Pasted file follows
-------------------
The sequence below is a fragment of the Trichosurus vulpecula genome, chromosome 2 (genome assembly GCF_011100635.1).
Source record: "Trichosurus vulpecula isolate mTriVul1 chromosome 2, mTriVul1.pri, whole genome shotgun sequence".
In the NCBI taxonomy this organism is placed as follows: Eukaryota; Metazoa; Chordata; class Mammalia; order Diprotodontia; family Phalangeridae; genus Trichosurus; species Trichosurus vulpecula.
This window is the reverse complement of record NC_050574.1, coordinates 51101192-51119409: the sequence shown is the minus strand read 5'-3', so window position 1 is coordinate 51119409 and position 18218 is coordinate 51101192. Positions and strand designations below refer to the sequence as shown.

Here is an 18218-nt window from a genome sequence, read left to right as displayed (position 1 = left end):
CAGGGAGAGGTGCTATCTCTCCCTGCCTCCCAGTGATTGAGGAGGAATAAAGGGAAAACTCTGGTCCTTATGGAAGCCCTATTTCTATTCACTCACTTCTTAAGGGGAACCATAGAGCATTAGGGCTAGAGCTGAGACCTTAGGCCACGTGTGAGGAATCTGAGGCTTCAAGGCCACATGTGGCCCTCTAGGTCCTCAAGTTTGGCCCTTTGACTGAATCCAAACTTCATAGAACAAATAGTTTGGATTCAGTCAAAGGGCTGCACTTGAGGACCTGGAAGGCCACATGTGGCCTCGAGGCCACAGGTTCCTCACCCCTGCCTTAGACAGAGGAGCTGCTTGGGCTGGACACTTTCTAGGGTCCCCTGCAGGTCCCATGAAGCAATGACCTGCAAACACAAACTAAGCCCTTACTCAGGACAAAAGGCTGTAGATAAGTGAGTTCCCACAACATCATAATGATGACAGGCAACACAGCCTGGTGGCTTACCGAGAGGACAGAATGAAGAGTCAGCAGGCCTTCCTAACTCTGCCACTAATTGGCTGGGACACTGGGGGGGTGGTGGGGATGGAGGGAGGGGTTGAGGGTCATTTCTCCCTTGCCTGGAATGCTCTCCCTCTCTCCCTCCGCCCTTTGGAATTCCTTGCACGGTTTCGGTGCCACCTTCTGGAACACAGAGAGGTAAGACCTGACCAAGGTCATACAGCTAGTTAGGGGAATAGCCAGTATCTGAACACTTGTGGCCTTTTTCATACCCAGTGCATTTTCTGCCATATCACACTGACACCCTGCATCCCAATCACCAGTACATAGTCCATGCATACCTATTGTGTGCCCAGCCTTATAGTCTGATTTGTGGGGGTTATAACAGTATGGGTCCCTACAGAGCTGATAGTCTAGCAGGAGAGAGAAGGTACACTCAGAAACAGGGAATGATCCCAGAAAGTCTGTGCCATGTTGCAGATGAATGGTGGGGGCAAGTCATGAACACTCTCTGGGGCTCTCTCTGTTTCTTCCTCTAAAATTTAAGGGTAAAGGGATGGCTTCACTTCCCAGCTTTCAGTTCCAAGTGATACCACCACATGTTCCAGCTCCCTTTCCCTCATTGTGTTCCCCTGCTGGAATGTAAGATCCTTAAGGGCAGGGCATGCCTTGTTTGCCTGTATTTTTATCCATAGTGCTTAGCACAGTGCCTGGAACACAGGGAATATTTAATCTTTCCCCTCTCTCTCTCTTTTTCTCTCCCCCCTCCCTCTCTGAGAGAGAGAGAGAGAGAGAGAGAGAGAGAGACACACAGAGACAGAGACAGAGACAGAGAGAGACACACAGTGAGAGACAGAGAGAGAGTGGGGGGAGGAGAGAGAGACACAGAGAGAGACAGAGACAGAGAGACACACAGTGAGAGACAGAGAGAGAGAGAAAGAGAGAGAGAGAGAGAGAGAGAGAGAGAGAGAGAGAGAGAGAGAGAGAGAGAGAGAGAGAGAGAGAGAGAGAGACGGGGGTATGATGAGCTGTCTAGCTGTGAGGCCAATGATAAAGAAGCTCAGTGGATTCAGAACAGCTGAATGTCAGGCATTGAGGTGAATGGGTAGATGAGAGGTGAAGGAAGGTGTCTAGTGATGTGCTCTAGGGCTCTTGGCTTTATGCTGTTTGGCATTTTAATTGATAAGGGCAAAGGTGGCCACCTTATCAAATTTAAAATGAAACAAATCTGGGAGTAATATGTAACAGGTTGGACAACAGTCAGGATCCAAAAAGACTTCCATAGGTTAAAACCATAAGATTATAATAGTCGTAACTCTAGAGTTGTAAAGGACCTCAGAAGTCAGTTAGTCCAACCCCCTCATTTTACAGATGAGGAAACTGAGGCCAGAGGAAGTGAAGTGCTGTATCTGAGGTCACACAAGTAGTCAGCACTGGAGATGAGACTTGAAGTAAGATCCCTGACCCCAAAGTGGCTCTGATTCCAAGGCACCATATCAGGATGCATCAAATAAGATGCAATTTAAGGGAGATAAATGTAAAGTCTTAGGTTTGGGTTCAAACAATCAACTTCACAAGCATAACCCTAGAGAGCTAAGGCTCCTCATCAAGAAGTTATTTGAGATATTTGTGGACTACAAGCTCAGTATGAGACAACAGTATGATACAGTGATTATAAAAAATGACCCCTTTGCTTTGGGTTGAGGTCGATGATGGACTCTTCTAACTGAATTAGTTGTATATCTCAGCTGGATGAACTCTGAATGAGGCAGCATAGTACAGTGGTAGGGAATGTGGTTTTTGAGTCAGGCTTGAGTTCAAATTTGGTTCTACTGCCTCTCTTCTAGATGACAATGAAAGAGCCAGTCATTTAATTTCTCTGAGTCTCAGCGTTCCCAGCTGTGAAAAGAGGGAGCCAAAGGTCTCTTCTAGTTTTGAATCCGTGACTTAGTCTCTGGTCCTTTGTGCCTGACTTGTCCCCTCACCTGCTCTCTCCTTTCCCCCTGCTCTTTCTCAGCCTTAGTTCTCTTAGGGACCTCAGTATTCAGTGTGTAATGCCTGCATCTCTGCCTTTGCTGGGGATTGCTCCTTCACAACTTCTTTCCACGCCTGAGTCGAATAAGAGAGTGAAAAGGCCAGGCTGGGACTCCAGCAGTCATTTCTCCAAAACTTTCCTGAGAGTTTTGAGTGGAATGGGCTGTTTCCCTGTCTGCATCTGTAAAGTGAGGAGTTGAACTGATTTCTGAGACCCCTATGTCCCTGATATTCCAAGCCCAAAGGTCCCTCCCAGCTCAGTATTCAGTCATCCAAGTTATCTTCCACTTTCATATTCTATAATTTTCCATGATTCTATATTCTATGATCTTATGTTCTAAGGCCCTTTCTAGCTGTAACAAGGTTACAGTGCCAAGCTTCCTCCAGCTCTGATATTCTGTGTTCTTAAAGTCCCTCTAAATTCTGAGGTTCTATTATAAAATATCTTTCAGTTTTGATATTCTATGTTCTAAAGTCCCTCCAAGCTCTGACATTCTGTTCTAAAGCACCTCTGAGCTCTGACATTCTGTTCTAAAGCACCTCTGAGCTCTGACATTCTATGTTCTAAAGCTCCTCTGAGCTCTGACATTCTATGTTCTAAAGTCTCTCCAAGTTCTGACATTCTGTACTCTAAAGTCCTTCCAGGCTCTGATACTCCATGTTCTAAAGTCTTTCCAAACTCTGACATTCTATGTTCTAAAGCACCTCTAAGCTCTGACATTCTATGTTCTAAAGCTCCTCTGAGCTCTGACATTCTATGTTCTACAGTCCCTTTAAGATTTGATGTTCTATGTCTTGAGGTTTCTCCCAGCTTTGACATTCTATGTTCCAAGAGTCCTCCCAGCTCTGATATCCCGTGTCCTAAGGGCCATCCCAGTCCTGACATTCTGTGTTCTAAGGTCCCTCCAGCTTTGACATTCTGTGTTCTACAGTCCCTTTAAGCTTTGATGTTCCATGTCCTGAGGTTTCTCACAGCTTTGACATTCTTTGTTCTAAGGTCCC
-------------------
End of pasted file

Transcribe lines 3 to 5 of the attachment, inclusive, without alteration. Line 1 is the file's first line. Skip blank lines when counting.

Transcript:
In the NCBI taxonomy this organism is placed as follows: Eukaryota; Metazoa; Chordata; class Mammalia; order Diprotodontia; family Phalangeridae; genus Trichosurus; species Trichosurus vulpecula.
This window is the reverse complement of record NC_050574.1, coordinates 51101192-51119409: the sequence shown is the minus strand read 5'-3', so window position 1 is coordinate 51119409 and position 18218 is coordinate 51101192. Positions and strand designations below refer to the sequence as shown.

Here is an 18218-nt window from a genome sequence, read left to right as displayed (position 1 = left end):